Notes on 2015, thoughts for 2016

This blog post is a little slow, a little late. Sorry about that.

In 2015, I released something like 400 pages worth of comics and drawings and writing*.

Plans We Made, my first graphic novel, was published by Uncivilized Books after a successful Kickstarter in the Spring. I was staggered that so many people would be interested in taking a chance on my work. I’m really proud of the book, and it’s been getting some nice reviews.

I released three more issues of SMOO after an 18 month gap. I also started a zine subscription service, making all my zines at home, printing, folding, stapling and trimming them myself. I released three more zines of stories and drawings, and a split zine of comics by Jason Martin and by me.

I sold my work at Toronto Comic Arts Festival, Crouch End Comic Arts Festival, Safari, the Lakes International Comic Arts Festival and Thought Bubble. I also co-organised the Bristol Comic and Zine Fair.

Then, in December I drew my ongoing series, SMOO, to a close with the release of issue ten and set about thinking of new ways to make and share my comics.

Oh, and we got a cat.

It was a productive and fun year, artistically. But it has also felt like a funny year.

On the one hand, I’ve seen lots of innovative work that stretches the boundaries of what we call comics, and explores new artistic territory. It’s deeply inspiring and challenging, compelling me to dig deeper into my art and be more ambitious in what I do – which is in part why I ended SMOO, to give me a blank canvas to do just that.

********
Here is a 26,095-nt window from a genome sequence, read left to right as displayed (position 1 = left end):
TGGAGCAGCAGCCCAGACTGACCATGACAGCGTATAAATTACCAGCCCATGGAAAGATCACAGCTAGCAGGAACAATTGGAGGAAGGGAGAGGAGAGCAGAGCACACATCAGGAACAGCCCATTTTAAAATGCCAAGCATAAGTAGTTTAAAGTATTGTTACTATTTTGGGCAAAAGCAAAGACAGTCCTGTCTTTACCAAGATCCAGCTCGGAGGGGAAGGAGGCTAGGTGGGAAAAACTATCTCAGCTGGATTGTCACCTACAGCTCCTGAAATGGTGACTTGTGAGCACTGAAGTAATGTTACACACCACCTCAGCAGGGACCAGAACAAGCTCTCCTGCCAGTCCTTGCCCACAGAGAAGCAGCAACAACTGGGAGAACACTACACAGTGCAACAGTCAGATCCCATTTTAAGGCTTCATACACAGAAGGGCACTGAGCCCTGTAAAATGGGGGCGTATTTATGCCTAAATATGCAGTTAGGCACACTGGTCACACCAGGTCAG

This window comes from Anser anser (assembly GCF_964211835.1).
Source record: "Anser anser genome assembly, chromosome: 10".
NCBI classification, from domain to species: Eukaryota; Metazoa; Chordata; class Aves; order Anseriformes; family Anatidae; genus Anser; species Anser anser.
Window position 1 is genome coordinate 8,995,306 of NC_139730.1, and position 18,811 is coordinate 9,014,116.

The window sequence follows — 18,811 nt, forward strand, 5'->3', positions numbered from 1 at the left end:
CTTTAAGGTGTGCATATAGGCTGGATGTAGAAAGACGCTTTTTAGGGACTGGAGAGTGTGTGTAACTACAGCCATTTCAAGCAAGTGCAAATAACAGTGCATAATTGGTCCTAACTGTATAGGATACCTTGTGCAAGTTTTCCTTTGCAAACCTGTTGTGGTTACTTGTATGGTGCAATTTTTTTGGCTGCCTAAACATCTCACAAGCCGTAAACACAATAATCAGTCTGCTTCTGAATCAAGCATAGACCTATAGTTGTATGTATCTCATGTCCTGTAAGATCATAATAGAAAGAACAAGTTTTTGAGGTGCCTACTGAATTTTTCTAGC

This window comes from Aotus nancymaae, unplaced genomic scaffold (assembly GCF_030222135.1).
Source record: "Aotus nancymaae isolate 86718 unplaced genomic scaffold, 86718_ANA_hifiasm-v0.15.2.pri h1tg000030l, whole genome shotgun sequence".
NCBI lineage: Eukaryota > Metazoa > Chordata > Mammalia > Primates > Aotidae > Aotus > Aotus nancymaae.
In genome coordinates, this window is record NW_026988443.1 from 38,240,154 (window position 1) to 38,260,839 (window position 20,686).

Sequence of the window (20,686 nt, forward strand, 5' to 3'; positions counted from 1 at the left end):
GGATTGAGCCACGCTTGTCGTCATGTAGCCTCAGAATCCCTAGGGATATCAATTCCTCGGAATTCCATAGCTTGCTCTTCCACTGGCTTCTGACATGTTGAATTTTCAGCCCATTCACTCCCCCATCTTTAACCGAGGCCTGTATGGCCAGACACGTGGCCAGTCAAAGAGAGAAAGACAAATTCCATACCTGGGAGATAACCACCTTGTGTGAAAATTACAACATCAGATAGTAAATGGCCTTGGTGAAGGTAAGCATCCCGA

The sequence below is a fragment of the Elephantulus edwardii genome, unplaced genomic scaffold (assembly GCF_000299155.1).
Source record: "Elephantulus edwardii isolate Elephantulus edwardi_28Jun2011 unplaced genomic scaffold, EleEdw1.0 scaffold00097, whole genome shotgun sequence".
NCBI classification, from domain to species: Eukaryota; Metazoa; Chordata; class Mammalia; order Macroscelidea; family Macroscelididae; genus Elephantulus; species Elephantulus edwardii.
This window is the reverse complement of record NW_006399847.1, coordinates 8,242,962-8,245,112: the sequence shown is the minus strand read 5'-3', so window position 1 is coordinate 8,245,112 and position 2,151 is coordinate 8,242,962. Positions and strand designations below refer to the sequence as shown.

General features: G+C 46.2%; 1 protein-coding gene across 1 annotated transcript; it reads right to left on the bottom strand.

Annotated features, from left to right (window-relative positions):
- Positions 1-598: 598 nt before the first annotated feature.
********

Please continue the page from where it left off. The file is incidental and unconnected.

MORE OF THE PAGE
On the other hand, I feel like this innovation and expansion has strained the boundaries of the comics infrastructure even further. I think the ‘market saturation’ we’ve been predicting has started to become more acute: lots of comics events, more and more creators, a relatively static volume of attendees at events, and a small number of review** and sales outlets. Money is hard to find in comics at the best of times, and fairs and shows seem to be yielding lower returns.

Audience building is still a challenge, despite the promise of the Internet the way we use social media is constantly evolving. Platforms come and go. User numbers go up. Attention is hard to come by. Moreover, how we understand what art is, how it is transmitted or experienced are all even more different than ever ***.

So while I strongly believe that the work we are making has purchase ‘out there’ in the world, it feels a bit like the comics infrastructure hasn’t got room for all of us, and we don’t know where else to go.

A few of my friends and peers have expressed similar concerns, and not just people who make weirdo art comics like me. Jamie Smart – whose work is quite different from my own – wrote a piece about this at the end of last year. In it, he describes himself as having ‘reached the edge of his bubble’;

“There’s so much chatter online already, so many other great talents, a wonderfully supportive community but again, one which is in danger of selling to itself. What if your grand idea, your character, your brand, reaches its limit and you just can’t reach any more people than you already have?”

You’ve made some things, and you don’t want to be limited only to an immediate community of makers and fans, but would like to see if those ideas could find a life outside that community.